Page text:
Page Two

Chronicle editor Louis Black on Election 2000: This isn't a crisis; this is a robust burp.

Page Two
Happy Thanksgiving! As happens when you get older, the year shot by and now we're facing its end. A pleasant surprise. So we've either survived the first year of the new millennium or the last year of the old one, depending on whether you think 2000 or 2001 is the beginning of the next 1,000 years.

This holiday will be a time not only to savor the company of family and friends but also to share thoughts on the extraordinary times we are living through. What is happening around us? Will this wonderful, drawn-out, cliffhanging presidential election -- the most glorious burst of democracy in recent times -- be resolved by the time you read this (tomorrow, as I write, is Wednesday, Nov. 22)? Will it be resolved this week? Next week? Once we put the contest behind us, what is facing the next president? Is the economy finally slowing down, and if so, how slow will it get? How will this impact on all the current debates? But the verdict is in. The democratic body is alive, if cranky.

I'm sick to death of partisans on all sides of the current election controversy constructing an absolute moral argument that just coincidentally favors their candidate. I don't think we're living in a time of easy answers or easy decisions for anyone. I support Gore, but I think he should concede. No American president should earn the job on the backs of lawyers, no matter how legally right they may be. And I'm not sure Gore is going to win, even if the recounts are certified. If this is about leadership and our country, Gore should concede now.

On the other hand, I think conceptually that a drawn-out election is fine. I haven't heard so much concentrated political talk, every day, everywhere, since the Sixties. It is the topic of almost every conversation. The pundits rant and rave that we are in crisis, but the public is intoxicated by our own political maturity; we understand that what is going on is part of an orderly process. The foreign press makes fun of our current dilemma, but they all miss the point. This isn't a crisis; this is a robust burp. In the end, a president will be chosen, his opponent will concede, and the winner will go on to govern with the respect of the American people. The election will not be seen as a turning point but simply a historical curiosity.

Okay, at the midterm election, the electorate will probably deal the victor's party crippling losses in Congress, severely limiting his ability to shepherd legislation -- but maybe not. Then, two years later, it will be time to vote again in a new presidential election, in which we can cast a vote that we know counts. (Except, of course, for those convinced the system is rotten, completely corrupted by corporate interests.)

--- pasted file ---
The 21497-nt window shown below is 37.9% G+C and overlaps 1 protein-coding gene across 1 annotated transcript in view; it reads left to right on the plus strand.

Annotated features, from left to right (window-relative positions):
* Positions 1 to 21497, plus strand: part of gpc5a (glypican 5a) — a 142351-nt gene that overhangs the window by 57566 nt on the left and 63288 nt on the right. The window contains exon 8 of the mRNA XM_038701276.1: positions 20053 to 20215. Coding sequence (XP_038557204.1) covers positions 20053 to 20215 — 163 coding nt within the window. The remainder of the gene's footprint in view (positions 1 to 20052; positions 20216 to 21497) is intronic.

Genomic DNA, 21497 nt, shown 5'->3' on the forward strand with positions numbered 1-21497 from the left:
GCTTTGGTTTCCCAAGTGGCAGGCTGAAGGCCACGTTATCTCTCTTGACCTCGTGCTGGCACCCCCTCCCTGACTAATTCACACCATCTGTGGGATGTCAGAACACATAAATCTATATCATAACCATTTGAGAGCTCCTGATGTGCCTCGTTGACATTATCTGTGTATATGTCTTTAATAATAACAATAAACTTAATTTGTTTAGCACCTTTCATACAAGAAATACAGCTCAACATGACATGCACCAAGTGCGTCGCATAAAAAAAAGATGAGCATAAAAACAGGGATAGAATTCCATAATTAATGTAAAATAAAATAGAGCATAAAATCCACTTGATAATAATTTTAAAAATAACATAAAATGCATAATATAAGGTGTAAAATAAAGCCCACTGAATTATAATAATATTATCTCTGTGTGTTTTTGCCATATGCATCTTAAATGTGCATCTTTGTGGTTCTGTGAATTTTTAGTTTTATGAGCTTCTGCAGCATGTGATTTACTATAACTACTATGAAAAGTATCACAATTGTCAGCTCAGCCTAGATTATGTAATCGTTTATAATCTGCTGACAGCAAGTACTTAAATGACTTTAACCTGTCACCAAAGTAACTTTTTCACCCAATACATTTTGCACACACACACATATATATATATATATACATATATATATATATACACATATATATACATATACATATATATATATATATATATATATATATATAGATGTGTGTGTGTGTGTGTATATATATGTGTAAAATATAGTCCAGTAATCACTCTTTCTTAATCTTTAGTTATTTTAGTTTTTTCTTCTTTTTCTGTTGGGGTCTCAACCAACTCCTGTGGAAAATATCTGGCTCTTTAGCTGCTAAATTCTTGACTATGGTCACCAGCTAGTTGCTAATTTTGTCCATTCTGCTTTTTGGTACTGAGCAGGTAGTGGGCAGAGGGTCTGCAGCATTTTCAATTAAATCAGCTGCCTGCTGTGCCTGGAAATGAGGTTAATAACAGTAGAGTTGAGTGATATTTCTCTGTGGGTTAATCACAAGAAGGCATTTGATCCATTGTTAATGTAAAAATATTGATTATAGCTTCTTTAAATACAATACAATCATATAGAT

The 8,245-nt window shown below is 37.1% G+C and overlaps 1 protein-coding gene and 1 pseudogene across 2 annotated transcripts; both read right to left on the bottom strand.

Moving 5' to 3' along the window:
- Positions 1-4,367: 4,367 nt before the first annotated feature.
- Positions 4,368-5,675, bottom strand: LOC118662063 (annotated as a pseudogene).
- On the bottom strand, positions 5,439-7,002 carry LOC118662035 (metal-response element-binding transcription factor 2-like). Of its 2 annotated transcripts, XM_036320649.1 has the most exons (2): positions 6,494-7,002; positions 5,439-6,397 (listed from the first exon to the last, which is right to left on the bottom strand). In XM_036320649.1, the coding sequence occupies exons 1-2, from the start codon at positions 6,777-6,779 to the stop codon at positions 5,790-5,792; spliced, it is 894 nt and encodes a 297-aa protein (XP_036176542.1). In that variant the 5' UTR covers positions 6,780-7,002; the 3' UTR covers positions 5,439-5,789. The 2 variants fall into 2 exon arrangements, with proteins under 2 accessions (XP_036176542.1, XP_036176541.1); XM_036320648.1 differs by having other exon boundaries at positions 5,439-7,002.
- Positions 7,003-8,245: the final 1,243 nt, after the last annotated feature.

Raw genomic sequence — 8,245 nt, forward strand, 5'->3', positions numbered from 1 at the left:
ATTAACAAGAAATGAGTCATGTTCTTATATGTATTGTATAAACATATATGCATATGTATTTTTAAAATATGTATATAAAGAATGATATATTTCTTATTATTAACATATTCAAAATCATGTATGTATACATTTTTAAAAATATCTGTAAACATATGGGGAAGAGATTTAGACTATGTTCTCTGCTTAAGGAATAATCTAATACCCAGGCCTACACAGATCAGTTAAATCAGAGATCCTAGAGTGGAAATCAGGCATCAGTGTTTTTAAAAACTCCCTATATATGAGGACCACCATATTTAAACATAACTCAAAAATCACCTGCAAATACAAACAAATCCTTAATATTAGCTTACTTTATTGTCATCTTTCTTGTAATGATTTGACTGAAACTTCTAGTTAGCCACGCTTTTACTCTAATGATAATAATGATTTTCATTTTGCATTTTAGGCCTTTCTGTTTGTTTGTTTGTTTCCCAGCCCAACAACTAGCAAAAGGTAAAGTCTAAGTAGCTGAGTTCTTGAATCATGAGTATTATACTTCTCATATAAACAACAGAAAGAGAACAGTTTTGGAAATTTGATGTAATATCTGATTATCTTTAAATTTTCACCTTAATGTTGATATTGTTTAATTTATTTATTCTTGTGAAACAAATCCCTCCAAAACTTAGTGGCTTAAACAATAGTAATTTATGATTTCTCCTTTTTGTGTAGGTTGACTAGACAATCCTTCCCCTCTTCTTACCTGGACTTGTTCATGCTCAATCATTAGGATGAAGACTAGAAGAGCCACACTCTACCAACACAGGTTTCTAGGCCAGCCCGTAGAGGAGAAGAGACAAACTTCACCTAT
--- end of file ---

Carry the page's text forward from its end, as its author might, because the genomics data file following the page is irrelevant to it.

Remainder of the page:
The country will go on. Despite all the factionalism, the people are committed to this democratic vision. This holiday, few will be arming themselves for the consequences of the Florida decision as they might if they lived in other countries (of course, some are arming themselves, because they are always arming themselves). Instead, they'll be sitting around, eating, drinking, and arguing. Norman Rockwell in Frank Kozik colors -- it's going to be an American Thanksgiving.

In the holiday spirit, I'll leave out much of the ranting this issue -- no light rail proselytizing, Nader bashing, or downtown bemoaning.

There could be no better cover subject for a true Austin Chronicle Thanksgiving cover than Barbara K. We have been fans of Timbuk 3 since the band first landed in Austin. One of their earliest gigs was at a joint birthday party (that I had very little to do with) for a couple of hard-core old Austin BoHos including myself. I walked into a room as they were playing, and I thought they were great because they had such terrific songs. Having an album from Barbara K is the perfect holiday gift.

Have a happy Thanksgiving holiday!

A note to readers: Bold and uncensored, The Austin Chronicle has been Austin’s independent news source for over 40 years, expressing the community’s political and environmental concerns and supporting its active cultural scene. Now more than ever, we need your support to continue supplying Austin with independent, free press. If real news is important to you, please consider making a donation of $5, $10 or whatever you can afford, to help keep our journalism on stands.

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election 2000, barbara K

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